Tag Archives: carrots

Loaf Potion #9: Cranberry Orange Nut Loaf with Zucchini and Carrot

14 Feb

Happy Valentine’s Day! February is heart month, where national organizations in both Canada and the US strive to increase awareness of heart disease. In addition to achieving a healthy body weight (check here to see where you’re at) and being physically active, diet plays an important role in reducing your risk for heart disease. Limiting sodium, saturated fat, and trans fats can help prevent heart disease along with increasing your intake of whole grains, fruits and vegetables, fish, nuts, and soy.

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Instead of making E’s favourite brownies for Valentine’s Day, I decided I would switch things up (much to his dismay) and make a healthy loaf full of whole grains, vegetables, and nuts— all for a happy heart. This loaf recipe has been one of my favourites since I discovered it many years ago. Grated carrots and zucchini add a hint of colour and texture, dried cranberries add a pop of sweetness, and the addition of orange zest and juice seem to bring all of  the flavours together really nicely. It tastes good the day it’s made, but even better the next, so make this loaf a day in advance for maximum flavour.

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In my opinion, there’s no better way to say “I love you” than with a heart-healthy loaf this Valentine’s Day. Or at least that’s what I keep telling E…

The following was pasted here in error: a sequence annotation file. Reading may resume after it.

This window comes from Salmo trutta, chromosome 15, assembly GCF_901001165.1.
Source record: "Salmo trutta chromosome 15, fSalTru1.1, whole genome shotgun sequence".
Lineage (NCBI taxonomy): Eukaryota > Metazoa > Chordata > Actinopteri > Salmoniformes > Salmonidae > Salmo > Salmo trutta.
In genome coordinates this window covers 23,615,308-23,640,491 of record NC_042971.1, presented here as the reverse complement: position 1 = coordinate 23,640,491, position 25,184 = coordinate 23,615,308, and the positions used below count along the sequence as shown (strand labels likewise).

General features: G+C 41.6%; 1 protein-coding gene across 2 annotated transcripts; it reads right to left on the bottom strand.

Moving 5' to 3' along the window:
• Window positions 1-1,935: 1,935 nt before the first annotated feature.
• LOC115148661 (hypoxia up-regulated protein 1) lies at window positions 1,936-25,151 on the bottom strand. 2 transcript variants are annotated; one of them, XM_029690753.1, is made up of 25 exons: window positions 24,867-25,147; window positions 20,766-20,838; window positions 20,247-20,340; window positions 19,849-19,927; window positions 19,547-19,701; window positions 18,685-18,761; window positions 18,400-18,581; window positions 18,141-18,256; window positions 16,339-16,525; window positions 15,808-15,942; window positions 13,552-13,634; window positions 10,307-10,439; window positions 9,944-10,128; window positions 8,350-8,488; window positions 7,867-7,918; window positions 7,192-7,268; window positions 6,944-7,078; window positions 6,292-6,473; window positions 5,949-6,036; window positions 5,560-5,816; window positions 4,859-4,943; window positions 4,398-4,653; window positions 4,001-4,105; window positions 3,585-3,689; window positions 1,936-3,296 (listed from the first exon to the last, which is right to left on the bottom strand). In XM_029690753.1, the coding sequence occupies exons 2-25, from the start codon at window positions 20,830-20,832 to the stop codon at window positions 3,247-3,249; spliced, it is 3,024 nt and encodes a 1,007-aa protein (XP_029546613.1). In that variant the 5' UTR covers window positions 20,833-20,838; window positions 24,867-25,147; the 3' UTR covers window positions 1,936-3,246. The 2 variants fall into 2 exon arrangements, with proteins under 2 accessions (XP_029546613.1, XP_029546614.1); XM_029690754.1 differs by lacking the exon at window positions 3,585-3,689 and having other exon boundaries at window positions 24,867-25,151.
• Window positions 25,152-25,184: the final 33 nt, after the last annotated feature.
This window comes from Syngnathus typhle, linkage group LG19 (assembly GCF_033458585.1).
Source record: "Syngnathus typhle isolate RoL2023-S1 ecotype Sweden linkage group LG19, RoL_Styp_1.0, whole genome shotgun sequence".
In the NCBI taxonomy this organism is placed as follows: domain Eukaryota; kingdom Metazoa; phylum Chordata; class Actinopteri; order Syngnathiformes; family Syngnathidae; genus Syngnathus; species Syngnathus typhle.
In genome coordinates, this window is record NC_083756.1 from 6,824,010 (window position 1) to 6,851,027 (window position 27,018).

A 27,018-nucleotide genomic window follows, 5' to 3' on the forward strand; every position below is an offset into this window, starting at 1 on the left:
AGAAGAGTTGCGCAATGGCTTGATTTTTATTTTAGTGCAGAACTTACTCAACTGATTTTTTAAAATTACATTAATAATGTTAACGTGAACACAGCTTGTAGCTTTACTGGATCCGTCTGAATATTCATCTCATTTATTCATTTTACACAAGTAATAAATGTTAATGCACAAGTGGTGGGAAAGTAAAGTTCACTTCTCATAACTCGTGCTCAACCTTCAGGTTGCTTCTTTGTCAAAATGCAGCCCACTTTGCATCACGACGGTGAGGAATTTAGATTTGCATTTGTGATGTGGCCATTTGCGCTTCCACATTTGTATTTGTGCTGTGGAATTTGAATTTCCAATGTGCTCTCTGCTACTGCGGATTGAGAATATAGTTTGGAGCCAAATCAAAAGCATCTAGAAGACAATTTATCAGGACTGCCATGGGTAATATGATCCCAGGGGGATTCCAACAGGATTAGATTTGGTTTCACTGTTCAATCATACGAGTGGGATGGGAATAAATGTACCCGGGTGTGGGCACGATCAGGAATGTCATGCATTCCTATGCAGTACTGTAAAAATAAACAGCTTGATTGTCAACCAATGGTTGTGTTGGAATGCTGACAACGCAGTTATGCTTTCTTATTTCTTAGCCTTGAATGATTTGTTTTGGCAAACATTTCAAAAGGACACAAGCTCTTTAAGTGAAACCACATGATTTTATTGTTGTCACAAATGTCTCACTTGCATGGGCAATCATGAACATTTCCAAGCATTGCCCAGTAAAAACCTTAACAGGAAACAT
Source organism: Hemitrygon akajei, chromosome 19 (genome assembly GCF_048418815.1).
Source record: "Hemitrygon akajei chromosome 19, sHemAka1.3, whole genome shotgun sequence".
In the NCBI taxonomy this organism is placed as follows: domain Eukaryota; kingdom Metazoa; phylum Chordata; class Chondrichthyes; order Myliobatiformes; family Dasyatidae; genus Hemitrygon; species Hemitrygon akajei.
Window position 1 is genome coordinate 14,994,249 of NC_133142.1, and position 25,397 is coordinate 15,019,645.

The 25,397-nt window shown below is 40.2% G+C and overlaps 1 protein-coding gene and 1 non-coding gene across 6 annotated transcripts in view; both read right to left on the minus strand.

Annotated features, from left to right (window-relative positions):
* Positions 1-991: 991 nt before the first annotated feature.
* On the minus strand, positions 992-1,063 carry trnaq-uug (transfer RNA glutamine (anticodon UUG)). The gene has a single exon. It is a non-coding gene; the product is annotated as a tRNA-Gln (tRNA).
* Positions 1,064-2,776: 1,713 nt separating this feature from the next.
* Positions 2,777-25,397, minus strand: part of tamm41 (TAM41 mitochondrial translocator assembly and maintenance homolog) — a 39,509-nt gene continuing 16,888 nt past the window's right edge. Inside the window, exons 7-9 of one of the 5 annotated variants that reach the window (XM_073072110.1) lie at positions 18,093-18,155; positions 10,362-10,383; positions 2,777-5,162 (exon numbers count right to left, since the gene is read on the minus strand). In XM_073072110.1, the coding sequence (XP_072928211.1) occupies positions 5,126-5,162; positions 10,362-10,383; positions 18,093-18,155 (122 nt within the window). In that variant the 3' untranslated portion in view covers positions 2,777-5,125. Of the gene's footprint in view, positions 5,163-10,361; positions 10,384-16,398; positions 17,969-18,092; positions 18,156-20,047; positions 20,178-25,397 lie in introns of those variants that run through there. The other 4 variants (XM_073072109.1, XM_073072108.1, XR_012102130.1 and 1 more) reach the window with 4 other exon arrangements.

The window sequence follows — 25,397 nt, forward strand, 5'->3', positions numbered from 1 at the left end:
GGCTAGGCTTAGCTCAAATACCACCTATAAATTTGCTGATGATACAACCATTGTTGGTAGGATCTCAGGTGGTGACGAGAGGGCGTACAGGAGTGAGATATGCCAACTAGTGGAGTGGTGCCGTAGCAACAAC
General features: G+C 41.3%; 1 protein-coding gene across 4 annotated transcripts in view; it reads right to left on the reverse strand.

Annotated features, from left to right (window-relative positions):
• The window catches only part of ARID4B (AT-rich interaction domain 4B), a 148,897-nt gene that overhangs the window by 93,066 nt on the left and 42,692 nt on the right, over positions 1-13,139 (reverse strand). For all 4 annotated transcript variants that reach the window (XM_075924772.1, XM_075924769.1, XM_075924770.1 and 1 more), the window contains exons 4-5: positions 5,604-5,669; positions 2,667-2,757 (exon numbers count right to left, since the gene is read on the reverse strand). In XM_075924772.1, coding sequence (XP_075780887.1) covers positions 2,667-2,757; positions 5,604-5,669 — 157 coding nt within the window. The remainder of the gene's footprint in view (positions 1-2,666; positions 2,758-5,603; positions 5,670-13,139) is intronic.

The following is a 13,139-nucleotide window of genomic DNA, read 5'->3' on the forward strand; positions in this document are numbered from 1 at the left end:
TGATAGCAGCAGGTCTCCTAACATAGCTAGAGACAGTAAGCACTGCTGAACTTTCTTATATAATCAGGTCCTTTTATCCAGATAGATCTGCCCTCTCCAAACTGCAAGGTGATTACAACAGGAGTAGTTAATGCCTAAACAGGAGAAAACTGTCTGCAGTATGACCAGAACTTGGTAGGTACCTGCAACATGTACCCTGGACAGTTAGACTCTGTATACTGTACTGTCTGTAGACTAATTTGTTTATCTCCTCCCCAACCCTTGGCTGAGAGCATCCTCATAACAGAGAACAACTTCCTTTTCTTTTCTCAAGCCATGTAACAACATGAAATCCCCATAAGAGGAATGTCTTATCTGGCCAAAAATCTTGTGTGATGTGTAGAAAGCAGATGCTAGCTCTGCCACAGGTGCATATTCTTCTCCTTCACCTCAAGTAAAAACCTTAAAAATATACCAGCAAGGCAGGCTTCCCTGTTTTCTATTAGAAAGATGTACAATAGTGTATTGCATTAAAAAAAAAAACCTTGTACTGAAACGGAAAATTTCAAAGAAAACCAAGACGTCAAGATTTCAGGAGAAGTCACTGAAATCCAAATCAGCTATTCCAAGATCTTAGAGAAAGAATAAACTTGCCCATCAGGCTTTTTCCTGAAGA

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Loaf Potion #9: Cranberry Orange Nut Loaf with Zucchini and Carrot
(from The Looneyspoons Collection)

1-1/2 cups whole wheat flour (the original recipe calls for all-purpose flour)
2/3 cup oat bran
1/2 cup lightly packed brown sugar
1 tablespoon baking powder
1 teaspoon baking soda
1 teaspoon cinnamon
1/2 teaspoon salt
2/3 cup chopped dried cranberries
1/3 cup chopped walnuts or pecans
1 cup plain low-fat yogurt
3 tablespoons vegetable oil
2 eggs
2 tablespoons frozen orange juice concentrate, thawed
2 teaspoons orange zest
1 cup grated carrot
1 cup grated, unpeeled zucchini

  1. Preheat oven to 350 degrees Fahrenheit. Spray a 9×5-inch loaf pan with cooking spray or coat lightly with oil. Set aside.
  2. In a large bowl, combine flour, oat bran, brown sugar, baking powder, baking soda, cinnamon and salt. Make sure you get all of the lumps out of the brown sugar. Stir in cranberries and nuts.
  3. In a medium bowl, whisk together yogurt, oil, eggs, orange juice concentrate, and orange zest. Stir in carrots, and zucchini. Add wet ingredients to dry ingredients and mix just until dry ingredients are moistened.
  4. Spoon batter into prepared pan and smooth top. Bake on middle oven rack for 45 to 50 minute, or until loaf is lightly browned and a toothpick inserted in centre of loaf comes out clean.
  5. Cool loaf in pan on a wire rack for 10 minutes. Remove loaf from pan and cool completely on rack. Cover with plastic wrap and store at room temperature or in fridge. To serve, cut loaf into 8 thick slices, then cut each slice in half (this is easier than trying to cut into 16 thin slices!)

Makes 1 large loaf (16 slices). Per slice: 150 kcal, 5.3 g fat (0.8 g saturated), 24 g carbohydrate, 2.6 g fibre, 268 mg sodium, 4 g protein

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The Salad that Keeps on Giving

22 Oct

Salad has never tasted so good.  After being away at a conference for five days, my body craved fibre and a plethora of colourful veggies when I arrived back home.  Conference food can be notorious for large quantities of nutrient-devoid food.  A typical day was as such: wake, eat breakfast, sit, snack, sit, eat lunch, sit, snack, sit, go out for dinner, bed.  The positive of having so much food provided is the considerable cost savings. The con?  Most snacks are carb-heavy, full of sugar, and hard to resist.  Cake at 10am? Sure! Danish for breakfast? Why not.